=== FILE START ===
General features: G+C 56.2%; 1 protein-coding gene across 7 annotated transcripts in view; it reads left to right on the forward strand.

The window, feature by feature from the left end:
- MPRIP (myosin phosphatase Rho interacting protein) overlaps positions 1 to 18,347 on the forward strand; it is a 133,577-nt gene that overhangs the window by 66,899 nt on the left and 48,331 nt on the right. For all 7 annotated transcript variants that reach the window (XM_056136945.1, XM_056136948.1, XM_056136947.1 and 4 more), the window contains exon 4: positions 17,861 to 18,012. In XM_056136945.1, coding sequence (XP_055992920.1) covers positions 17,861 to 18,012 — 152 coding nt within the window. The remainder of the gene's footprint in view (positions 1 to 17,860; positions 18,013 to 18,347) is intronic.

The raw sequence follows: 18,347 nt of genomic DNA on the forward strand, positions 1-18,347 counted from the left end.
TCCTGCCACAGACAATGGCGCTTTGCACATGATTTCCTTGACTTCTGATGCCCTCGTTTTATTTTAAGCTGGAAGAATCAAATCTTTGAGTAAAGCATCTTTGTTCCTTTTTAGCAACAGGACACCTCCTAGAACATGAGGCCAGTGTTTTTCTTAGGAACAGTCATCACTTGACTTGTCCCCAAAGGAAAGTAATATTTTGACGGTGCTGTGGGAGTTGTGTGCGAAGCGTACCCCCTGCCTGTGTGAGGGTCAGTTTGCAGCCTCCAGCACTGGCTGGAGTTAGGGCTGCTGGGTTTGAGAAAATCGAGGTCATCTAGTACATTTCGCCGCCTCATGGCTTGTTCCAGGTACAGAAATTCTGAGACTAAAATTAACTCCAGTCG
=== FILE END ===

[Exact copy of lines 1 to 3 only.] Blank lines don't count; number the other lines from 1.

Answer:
General features: G+C 56.2%; 1 protein-coding gene across 7 annotated transcripts in view; it reads left to right on the forward strand.

The window, feature by feature from the left end:
- MPRIP (myosin phosphatase Rho interacting protein) overlaps positions 1 to 18,347 on the forward strand; it is a 133,577-nt gene that overhangs the window by 66,899 nt on the left and 48,331 nt on the right. For all 7 annotated transcript variants that reach the window (XM_056136945.1, XM_056136948.1, XM_056136947.1 and 4 more), the window contains exon 4: positions 17,861 to 18,012. In XM_056136945.1, coding sequence (XP_055992920.1) covers positions 17,861 to 18,012 — 152 coding nt within the window. The remainder of the gene's footprint in view (positions 1 to 17,860; positions 18,013 to 18,347) is intronic.